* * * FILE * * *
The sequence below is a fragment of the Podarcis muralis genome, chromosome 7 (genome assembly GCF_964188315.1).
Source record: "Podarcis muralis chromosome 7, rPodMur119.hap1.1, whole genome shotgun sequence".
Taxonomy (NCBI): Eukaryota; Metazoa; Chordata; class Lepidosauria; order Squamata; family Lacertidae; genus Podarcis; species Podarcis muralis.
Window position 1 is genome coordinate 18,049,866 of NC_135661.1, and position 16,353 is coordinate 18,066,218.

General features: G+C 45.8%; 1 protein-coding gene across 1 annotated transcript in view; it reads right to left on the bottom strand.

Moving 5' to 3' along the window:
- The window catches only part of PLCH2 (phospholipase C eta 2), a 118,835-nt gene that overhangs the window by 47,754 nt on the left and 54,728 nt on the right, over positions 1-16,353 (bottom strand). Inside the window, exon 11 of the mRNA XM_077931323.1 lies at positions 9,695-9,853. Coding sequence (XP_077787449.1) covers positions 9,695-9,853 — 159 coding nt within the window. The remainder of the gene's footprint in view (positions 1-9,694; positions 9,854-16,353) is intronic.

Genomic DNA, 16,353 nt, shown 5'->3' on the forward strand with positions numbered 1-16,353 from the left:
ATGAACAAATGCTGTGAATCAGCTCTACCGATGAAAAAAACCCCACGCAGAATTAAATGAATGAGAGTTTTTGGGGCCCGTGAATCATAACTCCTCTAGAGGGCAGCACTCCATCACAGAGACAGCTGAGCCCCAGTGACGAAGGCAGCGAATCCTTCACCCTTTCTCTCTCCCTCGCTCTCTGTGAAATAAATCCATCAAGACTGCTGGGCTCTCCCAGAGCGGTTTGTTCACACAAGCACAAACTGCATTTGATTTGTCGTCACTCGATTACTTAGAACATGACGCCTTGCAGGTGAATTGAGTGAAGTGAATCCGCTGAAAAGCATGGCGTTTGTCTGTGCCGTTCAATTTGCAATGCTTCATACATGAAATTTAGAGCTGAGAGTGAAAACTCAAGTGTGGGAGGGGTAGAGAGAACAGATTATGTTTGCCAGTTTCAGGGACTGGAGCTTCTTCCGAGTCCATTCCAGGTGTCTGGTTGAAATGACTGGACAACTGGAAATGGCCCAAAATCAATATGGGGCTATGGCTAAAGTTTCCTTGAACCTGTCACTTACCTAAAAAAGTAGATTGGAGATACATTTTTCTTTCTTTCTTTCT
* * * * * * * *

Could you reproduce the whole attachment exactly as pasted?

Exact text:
The sequence below is a fragment of the Podarcis muralis genome, chromosome 7 (genome assembly GCF_964188315.1).
Source record: "Podarcis muralis chromosome 7, rPodMur119.hap1.1, whole genome shotgun sequence".
Taxonomy (NCBI): Eukaryota; Metazoa; Chordata; class Lepidosauria; order Squamata; family Lacertidae; genus Podarcis; species Podarcis muralis.
Window position 1 is genome coordinate 18,049,866 of NC_135661.1, and position 16,353 is coordinate 18,066,218.

General features: G+C 45.8%; 1 protein-coding gene across 1 annotated transcript in view; it reads right to left on the bottom strand.

Moving 5' to 3' along the window:
- The window catches only part of PLCH2 (phospholipase C eta 2), a 118,835-nt gene that overhangs the window by 47,754 nt on the left and 54,728 nt on the right, over positions 1-16,353 (bottom strand). Inside the window, exon 11 of the mRNA XM_077931323.1 lies at positions 9,695-9,853. Coding sequence (XP_077787449.1) covers positions 9,695-9,853 — 159 coding nt within the window. The remainder of the gene's footprint in view (positions 1-9,694; positions 9,854-16,353) is intronic.

Genomic DNA, 16,353 nt, shown 5'->3' on the forward strand with positions numbered 1-16,353 from the left:
ATGAACAAATGCTGTGAATCAGCTCTACCGATGAAAAAAACCCCACGCAGAATTAAATGAATGAGAGTTTTTGGGGCCCGTGAATCATAACTCCTCTAGAGGGCAGCACTCCATCACAGAGACAGCTGAGCCCCAGTGACGAAGGCAGCGAATCCTTCACCCTTTCTCTCTCCCTCGCTCTCTGTGAAATAAATCCATCAAGACTGCTGGGCTCTCCCAGAGCGGTTTGTTCACACAAGCACAAACTGCATTTGATTTGTCGTCACTCGATTACTTAGAACATGACGCCTTGCAGGTGAATTGAGTGAAGTGAATCCGCTGAAAAGCATGGCGTTTGTCTGTGCCGTTCAATTTGCAATGCTTCATACATGAAATTTAGAGCTGAGAGTGAAAACTCAAGTGTGGGAGGGGTAGAGAGAACAGATTATGTTTGCCAGTTTCAGGGACTGGAGCTTCTTCCGAGTCCATTCCAGGTGTCTGGTTGAAATGACTGGACAACTGGAAATGGCCCAAAATCAATATGGGGCTATGGCTAAAGTTTCCTTGAACCTGTCACTTACCTAAAAAAGTAGATTGGAGATACATTTTTCTTTCTTTCTTTCT